- School settings
- Private Practice
- Nursing homes
- Physical Rehabilitation
- Community Parks and Recreation
- Psychiatric Residential Treatment Facilities
7. Focus domains:
Recreation Therapy isn’t about fun and games. The “activity” is an intervention to help a patient/ client to make progress in these areas:
- Social/ interpersonal
- Emotion/ affect regulation
- Physical health and wellness
- Intellectual/ cognitive abilities
- Overall independent functioning.
Spiritually is sometimes included in these domains.
8. Goal Oriented:
Recreation for the sake of fun and games is great.
All recreation therapists are avid fans of recreation, fun, games and activities.
Recreation therapy is not the same as recreation activities.
Recreation activities are for fun and enjoyment.
Recreation therapy is goal-oriented. It consists of:
- Identifying the problem
- Identifying the targeted goal
- Identifying interventions to help patient meet the goal.
Recreation therapy is based on outcomes.
Is the patient or client gaining improvement?
Research is conducted to test if various interventions bring about desired results.
Healthcare is expensive. Third-party payers and insurance companies do not want to pay for unnecessary services.
Research showed evidence that an intervention brings about a specific outcome.
10. Continued Education:
The world moves fast. Changes happen daily.
Recreation therapists must continue their education to stay relevant in the profession.
Imagine if physicians didn’t continue their education? A patient wouldn’t want a physician who hasn’t had any training since she graduated with a M.D. way back in 1970-something.
Recreation therapists have to take continuing education courses to maintain and renew national certification and/or state license to practice.
11. Applied Psychologist
Recreation therapist have often been referred to as “applied social psychologists” and “applied positive psychologists.”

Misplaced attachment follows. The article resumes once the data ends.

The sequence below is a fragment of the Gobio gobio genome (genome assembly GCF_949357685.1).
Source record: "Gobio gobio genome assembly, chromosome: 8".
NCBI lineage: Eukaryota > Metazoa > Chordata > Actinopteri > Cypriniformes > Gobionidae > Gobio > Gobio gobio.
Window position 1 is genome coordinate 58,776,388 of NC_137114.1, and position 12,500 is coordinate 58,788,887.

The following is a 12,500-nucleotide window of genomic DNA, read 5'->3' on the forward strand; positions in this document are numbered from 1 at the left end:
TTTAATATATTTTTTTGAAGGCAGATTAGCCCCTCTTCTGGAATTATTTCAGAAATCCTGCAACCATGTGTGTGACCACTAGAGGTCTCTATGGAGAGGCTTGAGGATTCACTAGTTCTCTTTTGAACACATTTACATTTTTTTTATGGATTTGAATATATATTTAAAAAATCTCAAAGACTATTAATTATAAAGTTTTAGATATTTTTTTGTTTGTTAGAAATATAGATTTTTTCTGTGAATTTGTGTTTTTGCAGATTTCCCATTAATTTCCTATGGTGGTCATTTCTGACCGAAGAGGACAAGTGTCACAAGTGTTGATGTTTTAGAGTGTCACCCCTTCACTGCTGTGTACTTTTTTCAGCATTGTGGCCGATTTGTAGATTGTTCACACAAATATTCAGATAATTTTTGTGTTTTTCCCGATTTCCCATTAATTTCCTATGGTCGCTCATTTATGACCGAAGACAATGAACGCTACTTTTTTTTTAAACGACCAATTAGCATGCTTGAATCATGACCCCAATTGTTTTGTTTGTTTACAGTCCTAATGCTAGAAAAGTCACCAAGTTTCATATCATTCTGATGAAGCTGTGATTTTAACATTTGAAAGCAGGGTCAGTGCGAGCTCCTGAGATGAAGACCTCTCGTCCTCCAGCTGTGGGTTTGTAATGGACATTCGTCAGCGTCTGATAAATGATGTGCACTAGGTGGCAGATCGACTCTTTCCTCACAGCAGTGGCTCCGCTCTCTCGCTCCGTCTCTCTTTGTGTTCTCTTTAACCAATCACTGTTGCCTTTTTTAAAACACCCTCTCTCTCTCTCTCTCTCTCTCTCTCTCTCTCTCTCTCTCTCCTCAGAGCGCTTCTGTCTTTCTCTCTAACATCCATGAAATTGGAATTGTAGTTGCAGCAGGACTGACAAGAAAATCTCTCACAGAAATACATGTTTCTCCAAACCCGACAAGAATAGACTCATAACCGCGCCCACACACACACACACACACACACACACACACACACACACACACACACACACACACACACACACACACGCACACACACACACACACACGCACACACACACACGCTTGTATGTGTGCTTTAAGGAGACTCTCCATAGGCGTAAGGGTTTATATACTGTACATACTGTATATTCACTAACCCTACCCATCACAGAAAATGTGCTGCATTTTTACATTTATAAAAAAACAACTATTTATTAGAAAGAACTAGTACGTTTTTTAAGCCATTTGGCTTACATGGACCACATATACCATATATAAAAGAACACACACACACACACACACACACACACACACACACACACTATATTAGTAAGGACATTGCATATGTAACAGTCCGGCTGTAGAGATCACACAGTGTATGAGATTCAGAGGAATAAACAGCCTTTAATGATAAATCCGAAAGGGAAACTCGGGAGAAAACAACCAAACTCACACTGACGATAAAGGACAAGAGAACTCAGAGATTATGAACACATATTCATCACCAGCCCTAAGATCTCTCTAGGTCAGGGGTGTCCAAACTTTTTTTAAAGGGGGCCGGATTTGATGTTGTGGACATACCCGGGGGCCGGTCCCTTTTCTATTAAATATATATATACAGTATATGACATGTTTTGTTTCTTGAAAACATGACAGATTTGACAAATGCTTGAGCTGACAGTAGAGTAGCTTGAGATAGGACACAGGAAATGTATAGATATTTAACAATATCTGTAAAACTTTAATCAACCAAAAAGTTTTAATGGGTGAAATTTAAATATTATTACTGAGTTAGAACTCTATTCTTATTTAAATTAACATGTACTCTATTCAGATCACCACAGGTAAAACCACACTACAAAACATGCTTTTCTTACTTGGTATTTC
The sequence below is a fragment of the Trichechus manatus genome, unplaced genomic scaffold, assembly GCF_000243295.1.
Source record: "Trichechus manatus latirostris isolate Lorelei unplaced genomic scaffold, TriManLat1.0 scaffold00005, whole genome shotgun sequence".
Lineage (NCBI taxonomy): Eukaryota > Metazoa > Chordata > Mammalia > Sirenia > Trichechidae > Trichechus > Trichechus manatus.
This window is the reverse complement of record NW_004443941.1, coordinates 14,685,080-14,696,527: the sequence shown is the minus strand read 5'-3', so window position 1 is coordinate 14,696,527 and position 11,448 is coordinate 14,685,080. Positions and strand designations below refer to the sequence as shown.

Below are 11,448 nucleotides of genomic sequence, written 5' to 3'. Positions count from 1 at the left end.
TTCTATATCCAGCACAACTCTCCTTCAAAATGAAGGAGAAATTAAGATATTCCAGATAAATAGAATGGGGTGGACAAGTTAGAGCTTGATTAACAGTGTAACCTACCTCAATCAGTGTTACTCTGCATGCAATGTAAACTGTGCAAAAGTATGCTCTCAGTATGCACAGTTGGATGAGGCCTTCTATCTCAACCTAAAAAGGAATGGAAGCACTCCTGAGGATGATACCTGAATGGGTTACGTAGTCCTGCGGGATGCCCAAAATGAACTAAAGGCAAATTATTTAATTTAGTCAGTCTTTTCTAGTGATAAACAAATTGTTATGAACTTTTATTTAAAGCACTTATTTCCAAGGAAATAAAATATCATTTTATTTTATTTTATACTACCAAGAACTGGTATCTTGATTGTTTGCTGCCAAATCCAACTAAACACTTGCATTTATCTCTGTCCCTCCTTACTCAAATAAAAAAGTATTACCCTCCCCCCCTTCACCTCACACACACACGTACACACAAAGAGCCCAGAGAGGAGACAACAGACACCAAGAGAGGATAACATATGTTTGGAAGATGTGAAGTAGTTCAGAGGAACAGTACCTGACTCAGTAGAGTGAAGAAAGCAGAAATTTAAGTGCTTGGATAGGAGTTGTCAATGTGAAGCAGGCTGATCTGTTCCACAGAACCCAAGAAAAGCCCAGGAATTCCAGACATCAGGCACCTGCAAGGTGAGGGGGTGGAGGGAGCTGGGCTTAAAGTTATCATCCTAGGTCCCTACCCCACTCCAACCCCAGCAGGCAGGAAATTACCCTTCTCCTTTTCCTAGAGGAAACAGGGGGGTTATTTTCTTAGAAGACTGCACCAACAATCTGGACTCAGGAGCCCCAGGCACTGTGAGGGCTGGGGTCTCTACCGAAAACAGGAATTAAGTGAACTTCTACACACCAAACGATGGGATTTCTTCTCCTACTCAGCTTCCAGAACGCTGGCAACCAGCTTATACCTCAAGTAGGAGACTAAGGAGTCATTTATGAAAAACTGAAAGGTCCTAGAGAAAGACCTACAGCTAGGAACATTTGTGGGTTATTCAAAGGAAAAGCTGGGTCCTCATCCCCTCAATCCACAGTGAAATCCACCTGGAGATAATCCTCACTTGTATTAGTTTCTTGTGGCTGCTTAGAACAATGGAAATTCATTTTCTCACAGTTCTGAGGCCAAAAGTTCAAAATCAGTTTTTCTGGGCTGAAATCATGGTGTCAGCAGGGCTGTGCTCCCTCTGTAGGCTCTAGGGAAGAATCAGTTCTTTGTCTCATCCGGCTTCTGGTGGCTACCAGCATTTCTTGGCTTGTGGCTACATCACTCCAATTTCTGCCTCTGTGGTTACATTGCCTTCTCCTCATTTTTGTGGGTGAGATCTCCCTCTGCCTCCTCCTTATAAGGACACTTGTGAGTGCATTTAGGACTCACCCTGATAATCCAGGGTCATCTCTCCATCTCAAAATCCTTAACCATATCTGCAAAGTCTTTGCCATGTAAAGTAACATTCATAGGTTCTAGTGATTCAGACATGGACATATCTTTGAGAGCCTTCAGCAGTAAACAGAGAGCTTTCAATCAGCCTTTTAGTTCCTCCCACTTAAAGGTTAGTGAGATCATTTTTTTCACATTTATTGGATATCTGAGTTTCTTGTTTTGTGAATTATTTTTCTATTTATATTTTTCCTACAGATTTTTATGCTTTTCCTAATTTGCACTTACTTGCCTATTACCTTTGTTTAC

There are a lot of studies in social psychology and positive psychology that are applicable to recreation therapy practice.
Here are two examples:
- Social psychology example: runners run faster when they have an opponent/ rival racing against them opposed to when they run solo.
- Positive psychology: body naturally releases feel-good (dopamine, endorphins and serotonin) when a person is smiling and laughing.
12. National organization:
Professionals have national organizations for their profession.
Here are some national organizations:
- American Therapeutic Recreation Association (ATRA).
- Canadian Therapeutic Recreation Association (CTRA).
- Diversional and Recreation Therapy Australia (DRTA).
National certification is a voluntary process. It isn’t legally required. However, many employers prefer or require a recreation therapist to have national certification. Recreation therapists earn national certification through the National Council for Therapeutic Recreation Certification (NCTRC).
Some states require a recreation therapist to be licensed to practice. The focus of the license is to protect the public. A well-meaning layperson may unemotionally cause harm to a person. The license to practice assures the public that the recreation therapist practitioner has met minimum requirements to practice in a given state.
Do you want to learn more about the difference between Recreation Activities and Recreation Therapy?Click here to get a webiar replay (for $1) about the difference between recreation therapy and recreation activities.
About the blogger:
Danny W. Pettry II is the director of continuing education at Rec Therapy Today.
Pettry has graduate degrees in Recreation Therapy and Mental Health Counseling from Indiana University (Bloomington, Indiana) and Lindsey Wilson College (Columbia, Kentucky) respectively. His undergraduate degree is in Therapeutic Recreation from Marshall University (Huntington, West Virginia).
Pettry is a Licensed Professional Counselor (LPC) in West Virginia. Pettry is Certified Therapeutic Recreation Specialist (CTRS) with Behavioral Health Specialization.
Pettry is a Lifetime Member of the American Therapeutic Recreation Association (ATRA).
Pettry has worked a Practitioner for Psychiatric Residential Treatment Facility (PRTF) since August 2002.